Graves Family Donates Masks to Community During COVID-19 Pandemic
CONCORD, N.C. (May 11, 2020) – Face masks have become a crucial tool in fighting the COVID-19 pandemic. With protective equipment at a premium, masks have become more and more important for anyone traveling outside of their home. That’s why No. 6 team crew chief Scott Graves and his family took matters into their own hands.
“Our daughter wanted to make some for family at first,” Graves said. “It kind of grew into neighbors and from there we got the idea to make some to donate to hospitals and healthcare workers. Those are the people that really need them.”
Graves’ wife spread the word about the mask making through posts on Facebook and talking to neighbors. From there, the community really started to rally behind the operation.
“People in the neighborhood starting donating materials, fabrics and even money for us to do this,” Graves explained. “Some neighbors have even brought in fabrics with their college logos, so we’re able to get creative with material choices and what we make out of it.
The Graves family has donated over 100 masks to the Lake Norman Volunteer Fire Department, Lake Norman Regional Hospital and the Davis Regional Medical Center. From the proceeds of the masks sold, they were even able to buy lunch for around 30 hospital employees.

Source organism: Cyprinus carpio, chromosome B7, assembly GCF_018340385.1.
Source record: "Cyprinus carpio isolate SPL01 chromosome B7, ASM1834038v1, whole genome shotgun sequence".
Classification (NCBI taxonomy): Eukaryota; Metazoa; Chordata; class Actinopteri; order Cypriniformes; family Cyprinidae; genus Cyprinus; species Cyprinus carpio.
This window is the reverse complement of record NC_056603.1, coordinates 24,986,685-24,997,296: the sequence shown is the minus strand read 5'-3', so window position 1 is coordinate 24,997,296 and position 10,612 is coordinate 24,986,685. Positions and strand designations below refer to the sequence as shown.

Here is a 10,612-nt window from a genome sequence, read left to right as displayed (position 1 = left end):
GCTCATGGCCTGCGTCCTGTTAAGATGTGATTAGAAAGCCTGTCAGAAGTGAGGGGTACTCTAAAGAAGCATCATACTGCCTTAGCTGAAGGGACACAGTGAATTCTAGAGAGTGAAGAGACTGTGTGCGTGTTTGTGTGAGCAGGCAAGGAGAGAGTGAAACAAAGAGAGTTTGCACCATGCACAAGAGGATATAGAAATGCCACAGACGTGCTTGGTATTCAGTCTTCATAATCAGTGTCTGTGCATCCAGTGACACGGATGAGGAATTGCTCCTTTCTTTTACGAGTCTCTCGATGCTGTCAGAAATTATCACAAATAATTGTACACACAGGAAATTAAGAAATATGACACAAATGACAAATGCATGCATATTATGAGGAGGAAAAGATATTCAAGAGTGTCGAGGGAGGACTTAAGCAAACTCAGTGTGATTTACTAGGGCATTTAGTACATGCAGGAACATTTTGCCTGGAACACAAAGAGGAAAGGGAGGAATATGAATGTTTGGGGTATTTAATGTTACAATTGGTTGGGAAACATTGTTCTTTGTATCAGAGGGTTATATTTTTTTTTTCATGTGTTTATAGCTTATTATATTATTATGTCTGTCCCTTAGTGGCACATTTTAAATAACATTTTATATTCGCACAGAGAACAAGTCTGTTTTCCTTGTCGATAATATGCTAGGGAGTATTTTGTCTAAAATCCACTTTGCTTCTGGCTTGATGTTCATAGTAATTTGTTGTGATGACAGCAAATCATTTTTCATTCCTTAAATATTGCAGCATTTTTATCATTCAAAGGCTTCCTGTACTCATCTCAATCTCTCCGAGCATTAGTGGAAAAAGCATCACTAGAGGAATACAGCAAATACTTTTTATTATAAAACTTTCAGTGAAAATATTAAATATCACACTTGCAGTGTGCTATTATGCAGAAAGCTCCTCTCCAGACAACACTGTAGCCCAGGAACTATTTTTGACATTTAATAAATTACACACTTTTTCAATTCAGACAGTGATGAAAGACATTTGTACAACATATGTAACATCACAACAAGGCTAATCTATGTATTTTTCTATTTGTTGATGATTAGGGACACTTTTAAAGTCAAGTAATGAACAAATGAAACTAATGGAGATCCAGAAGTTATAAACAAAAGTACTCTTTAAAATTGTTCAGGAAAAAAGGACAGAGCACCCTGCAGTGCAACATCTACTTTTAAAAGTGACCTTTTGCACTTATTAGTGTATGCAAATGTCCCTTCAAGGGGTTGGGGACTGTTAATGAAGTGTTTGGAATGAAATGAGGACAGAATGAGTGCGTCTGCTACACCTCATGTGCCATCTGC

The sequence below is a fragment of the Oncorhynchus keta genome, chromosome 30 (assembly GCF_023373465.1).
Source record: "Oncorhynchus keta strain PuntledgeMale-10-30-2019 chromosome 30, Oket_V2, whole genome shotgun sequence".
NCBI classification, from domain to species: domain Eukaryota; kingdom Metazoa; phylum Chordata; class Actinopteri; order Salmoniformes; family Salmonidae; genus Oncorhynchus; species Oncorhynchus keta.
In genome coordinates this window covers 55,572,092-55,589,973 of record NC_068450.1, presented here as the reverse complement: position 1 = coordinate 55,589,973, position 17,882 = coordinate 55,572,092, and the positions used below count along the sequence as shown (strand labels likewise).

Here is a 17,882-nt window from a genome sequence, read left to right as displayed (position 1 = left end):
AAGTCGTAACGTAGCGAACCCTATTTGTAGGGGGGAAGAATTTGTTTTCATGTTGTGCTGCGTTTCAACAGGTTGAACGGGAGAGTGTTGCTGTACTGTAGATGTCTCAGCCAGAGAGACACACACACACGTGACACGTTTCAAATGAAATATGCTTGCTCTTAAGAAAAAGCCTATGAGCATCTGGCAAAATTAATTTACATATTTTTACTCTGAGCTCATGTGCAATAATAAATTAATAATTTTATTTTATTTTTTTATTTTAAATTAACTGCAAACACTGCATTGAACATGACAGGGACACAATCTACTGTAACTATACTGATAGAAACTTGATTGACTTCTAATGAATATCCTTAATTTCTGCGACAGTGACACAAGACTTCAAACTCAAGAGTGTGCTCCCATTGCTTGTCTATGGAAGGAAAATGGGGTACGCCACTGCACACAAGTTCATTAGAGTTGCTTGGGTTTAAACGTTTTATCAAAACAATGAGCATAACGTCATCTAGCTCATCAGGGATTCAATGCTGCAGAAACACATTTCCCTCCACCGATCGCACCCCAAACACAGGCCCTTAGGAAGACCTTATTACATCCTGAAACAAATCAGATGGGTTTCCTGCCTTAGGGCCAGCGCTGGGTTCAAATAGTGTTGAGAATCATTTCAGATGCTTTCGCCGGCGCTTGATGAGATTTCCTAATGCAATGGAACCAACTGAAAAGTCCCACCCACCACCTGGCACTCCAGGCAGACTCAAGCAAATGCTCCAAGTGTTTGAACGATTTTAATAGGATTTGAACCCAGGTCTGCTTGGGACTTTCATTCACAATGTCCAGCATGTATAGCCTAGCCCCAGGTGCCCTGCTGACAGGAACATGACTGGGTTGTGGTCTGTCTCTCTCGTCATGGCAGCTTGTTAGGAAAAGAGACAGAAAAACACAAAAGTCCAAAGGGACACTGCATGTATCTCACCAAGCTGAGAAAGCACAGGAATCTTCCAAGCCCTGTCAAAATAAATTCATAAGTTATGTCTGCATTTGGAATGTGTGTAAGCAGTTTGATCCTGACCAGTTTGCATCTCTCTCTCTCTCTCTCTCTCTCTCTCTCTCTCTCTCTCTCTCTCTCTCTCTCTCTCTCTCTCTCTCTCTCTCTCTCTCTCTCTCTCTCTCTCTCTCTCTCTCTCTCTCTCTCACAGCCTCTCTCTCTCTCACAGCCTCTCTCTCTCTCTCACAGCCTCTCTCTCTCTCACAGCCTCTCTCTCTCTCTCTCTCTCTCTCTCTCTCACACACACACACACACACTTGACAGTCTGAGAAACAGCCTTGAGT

The Roush Fenway Racing team is no stranger to helping out the community. Last month, the team designed transport boxes to help limit exposure from physicians, doctors and nurses to their patients. (link to previous story)
“The NASCAR industry is a fast-paced environment and Roush Fenway Racing prides itself on building fast racecars that are both safe and secure; it only made sense to use that to advantage of the medical professionals battling the virus,” said team operations director Tommy Wheeler.
Graves says he wouldn’t want to spend this unexpected hiatus from racing doing anything else but helping.
“We’re in a really fortunate situation where we’re still all doing well through this pandemic,” Graves said. “It’s nice to be able to use the time we have available right now to help first responders and hospital workers fighting this virus. It’s just nice to be able to help.”